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    I was actually just thinking about posting a thread similar to this one. I was curious to see how others went about starting their writing.

    I have been writing a story for a little while now and I seem to have run into a road-block. I think the reason that I have done so is that I don't understand my character well enough. I am not sure what they would do, because I don't know how they think, so they story has stopped moving. I am planning on developing my character more and rewriting parts of the story with more of a connection to him. Hopefully then my story can go on.

    What I learned from this was, in my opinion, always develop your characters first. After you have done that you can move onto plot and all that other stuff.
     
  8. blandmanblind
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    blandmanblind Member

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    I want to write everyday, just let the pen flow and say anything that crosses my mind. Apparently, when you do that for long enough you can get into a zone and write something magically true and endearing, and blah-blah-blah. I don't do that.

    Actually, I don't write that much at all. When something comes to me I do write it down though (pocket moleskin journal with me at all times), and sometimes I get on a roll and write an entire scene. Usually though it's one or two liners, or descriptive paragraphs. I have pages of this stuff transferred and saved on flash drives.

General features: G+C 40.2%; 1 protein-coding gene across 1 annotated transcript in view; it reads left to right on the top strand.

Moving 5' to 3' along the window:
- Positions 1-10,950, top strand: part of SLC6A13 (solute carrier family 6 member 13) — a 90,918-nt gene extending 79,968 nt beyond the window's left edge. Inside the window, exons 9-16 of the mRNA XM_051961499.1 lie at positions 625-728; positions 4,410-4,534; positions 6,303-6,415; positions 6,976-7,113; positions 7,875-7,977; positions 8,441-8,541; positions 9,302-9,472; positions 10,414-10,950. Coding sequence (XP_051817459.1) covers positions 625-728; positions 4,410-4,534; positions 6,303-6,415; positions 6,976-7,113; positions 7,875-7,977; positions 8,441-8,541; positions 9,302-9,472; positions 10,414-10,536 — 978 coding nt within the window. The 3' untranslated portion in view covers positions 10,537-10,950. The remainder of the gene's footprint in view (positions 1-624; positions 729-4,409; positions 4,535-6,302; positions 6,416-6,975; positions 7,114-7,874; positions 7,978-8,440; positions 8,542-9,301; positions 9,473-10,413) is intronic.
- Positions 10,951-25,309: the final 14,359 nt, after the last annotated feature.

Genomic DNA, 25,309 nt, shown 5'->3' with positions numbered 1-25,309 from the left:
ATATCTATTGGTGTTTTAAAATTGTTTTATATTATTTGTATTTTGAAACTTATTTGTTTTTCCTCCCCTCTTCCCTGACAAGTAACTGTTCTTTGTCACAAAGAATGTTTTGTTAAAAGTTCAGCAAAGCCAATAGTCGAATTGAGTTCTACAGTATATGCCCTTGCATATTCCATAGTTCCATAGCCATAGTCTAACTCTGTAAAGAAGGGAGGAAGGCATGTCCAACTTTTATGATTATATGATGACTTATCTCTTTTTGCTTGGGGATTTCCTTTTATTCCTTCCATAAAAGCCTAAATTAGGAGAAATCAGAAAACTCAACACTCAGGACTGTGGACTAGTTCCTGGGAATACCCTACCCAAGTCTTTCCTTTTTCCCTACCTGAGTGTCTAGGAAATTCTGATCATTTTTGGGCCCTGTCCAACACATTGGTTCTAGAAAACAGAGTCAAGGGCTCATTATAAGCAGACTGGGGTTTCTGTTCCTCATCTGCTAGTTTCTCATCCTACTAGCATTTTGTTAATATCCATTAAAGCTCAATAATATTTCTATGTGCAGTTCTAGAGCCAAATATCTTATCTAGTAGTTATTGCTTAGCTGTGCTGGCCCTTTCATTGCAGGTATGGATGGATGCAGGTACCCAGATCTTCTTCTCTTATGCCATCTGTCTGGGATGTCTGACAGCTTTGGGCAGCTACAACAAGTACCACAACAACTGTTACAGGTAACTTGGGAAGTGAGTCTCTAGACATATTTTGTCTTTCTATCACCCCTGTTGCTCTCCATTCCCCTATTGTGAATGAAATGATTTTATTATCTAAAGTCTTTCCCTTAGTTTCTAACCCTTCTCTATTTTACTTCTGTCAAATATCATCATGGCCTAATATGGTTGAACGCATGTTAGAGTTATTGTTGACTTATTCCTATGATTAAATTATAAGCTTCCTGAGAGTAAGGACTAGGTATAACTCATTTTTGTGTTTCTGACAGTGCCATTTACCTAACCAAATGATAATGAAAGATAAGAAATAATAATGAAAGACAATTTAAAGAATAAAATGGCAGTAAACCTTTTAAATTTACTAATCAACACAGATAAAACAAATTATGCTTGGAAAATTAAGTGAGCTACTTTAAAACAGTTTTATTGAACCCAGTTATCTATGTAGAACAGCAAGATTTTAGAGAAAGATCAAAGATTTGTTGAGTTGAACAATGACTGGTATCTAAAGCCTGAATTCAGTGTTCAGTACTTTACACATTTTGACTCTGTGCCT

When a good idea comes to me for a story, and I really get in the mood to pound it out I usually take chunks of scenes from previous ramblings and jigsaw puzzle-style fit them together with tweaks. Then using applicable sentences from the lists, because I know at least those sentences are good and strong, I write around them to interlock the story. And, ta-da.

    I don't really recommend this method, even for myself. In the past two years I have only finished seven short stories.
     
  9. Cacian
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    Cacian Banned

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    seven short stories??
    That quite a lot.
    I think there is no magic formula about how one writes.